The press and other commentators have struggled with Anders Breivik as a story to be represented because he looks like one of “us”, because from his oddly strained appearance to his fascist politics to his dress-up games he represents a fractured image of European/white elitism. This is why the press’ second instinct is to describe him as a lone mass murder – a familiar figure of white violence as anomalous, unnatural, a condition to be treated, a form of resentment that while tragic is understandable, something the Muslim terrorist never is.
But the political focus of his attacks (and those of other so-called “lone-wolves”) give lie to the explanation that he’s simply crazed or drugged. Breivik, then, presents us with a disturbing reflection of “Western” culture. His virulent racism reminds us of the unsettling presence of neo-fascists, ethnic nationalists and white supremacists in our political communities, while also pushing us to question how those same attitudes of resentment resonate in more mainstream political discourses with increasingly frequency.
Lie No. 3:
It’s not “far right”, it’s a bitter fruit from a central branch of the tree of European modernity.
Even if we move beyond assumptions that terrorists are primarily Muslim extremists and acknowledge that figures like Breivik never develop their ideas nor carry out their violent acts in isolation – it remains all too easy to treat such violent and hate-filled individuals as exceptional, to label the politics of the groups that support and encourage such views as “extreme” or “far-right”. The need to create distance, while psychology understandable, should be confronted.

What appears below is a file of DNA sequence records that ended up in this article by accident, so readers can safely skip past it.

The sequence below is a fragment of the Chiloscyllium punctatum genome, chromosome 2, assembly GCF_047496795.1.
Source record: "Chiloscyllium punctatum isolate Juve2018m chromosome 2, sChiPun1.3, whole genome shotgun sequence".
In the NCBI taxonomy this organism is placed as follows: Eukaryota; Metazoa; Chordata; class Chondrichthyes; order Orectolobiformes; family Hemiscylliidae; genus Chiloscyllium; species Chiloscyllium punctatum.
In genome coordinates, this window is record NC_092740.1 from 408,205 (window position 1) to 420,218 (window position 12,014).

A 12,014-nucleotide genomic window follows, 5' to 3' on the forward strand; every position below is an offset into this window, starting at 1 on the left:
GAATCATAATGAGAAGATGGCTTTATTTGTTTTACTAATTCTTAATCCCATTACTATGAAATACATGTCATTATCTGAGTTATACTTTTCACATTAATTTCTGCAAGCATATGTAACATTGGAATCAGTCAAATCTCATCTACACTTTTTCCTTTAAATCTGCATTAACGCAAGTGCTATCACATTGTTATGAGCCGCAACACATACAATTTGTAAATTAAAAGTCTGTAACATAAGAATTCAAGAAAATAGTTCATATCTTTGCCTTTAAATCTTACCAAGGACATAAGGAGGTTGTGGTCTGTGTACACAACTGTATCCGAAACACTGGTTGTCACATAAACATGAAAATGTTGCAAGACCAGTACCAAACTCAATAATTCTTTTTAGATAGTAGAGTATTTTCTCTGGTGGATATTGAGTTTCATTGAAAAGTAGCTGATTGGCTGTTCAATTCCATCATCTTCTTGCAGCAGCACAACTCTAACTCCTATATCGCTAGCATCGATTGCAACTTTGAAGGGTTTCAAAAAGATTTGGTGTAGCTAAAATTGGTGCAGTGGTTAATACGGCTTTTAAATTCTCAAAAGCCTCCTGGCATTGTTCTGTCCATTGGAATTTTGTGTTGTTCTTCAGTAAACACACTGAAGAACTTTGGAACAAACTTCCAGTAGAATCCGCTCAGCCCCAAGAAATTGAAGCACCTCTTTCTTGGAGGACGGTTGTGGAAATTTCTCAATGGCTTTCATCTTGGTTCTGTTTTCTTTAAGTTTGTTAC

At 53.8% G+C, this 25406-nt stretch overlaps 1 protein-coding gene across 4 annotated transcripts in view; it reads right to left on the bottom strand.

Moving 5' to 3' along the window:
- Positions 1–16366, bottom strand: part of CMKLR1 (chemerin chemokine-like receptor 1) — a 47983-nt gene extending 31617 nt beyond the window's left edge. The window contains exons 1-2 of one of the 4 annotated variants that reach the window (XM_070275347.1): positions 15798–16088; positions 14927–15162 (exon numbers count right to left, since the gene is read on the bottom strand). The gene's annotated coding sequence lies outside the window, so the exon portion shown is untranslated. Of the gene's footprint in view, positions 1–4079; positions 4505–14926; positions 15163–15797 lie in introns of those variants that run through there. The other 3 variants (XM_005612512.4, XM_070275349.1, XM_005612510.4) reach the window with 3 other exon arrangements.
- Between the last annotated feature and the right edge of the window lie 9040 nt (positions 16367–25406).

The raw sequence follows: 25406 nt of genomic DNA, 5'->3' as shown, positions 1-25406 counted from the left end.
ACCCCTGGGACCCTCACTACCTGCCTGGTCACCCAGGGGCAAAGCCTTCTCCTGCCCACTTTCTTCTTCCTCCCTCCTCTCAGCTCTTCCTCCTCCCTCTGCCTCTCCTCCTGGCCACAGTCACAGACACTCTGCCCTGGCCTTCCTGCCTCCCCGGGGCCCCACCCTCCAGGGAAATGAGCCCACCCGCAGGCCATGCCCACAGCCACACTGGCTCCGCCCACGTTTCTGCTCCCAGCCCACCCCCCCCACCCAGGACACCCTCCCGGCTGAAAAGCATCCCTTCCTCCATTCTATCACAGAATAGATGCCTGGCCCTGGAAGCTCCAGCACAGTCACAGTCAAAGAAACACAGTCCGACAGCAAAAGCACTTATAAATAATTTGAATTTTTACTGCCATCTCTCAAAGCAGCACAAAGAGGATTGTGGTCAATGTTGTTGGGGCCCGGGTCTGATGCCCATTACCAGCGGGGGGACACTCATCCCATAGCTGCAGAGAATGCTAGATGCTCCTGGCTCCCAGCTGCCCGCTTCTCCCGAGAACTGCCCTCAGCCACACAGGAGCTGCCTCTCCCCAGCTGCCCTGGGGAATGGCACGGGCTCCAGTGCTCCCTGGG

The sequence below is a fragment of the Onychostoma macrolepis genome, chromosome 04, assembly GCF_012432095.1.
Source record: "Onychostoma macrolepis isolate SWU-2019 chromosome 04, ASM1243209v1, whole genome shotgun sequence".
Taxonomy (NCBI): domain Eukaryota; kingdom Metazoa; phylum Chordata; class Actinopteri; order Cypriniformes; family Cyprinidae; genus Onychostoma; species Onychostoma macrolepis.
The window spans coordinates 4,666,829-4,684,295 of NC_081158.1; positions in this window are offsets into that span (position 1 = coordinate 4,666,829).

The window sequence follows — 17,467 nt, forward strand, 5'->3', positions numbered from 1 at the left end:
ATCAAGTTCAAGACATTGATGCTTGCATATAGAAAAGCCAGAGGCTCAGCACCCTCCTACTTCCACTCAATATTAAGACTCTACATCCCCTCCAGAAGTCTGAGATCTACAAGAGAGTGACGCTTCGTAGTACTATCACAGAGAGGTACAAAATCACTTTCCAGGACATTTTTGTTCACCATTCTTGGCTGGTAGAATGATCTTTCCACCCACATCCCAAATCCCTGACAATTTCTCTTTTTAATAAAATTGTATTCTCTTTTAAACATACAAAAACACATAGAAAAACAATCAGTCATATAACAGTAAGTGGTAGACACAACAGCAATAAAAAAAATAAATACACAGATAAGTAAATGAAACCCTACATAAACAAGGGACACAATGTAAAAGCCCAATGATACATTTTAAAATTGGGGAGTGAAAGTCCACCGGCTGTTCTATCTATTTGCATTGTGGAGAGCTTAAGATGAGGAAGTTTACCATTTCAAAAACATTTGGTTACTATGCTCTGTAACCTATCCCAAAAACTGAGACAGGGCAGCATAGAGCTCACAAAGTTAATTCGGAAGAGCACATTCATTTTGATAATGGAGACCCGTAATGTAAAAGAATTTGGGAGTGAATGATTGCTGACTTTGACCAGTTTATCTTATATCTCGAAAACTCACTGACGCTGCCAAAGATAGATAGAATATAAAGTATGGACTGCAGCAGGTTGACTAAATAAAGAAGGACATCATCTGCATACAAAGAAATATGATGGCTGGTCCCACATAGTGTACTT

We find plenty of explanations for neo-fascist, racist and nationalist strains in our political communities – the frustration of white, working-class men facing socio-economic losses in an increasingly diverse culture, the loss of national identities in a “globalising” world, the pressures of living in heterogeneous metropolitan centres, etc. And while these pressures and frustrations may be real, we need to consider how and why they find expression in the virulent politics of a man like Breivik.
The project of modernity has bequeathed to us narratives of European civilizational superiority, racial hierarchies that place white men at the top of the social structure, national identities based on the exclusion of difference from the social body and the state territory, and capitalist forms of exploitation justified by protestant mythologies of individual desert and guilt. These social ideals and structures set the stage on which white resentments and anxieties are played out – and while they don’t represent the sum total of “Western” culture, we should not fool ourselves into thinking they are marginal to our contemporary world. Right-wing political violence is real and a constant threat to democratic politics, as well as human bodies, and we should not comfort ourselves with lies.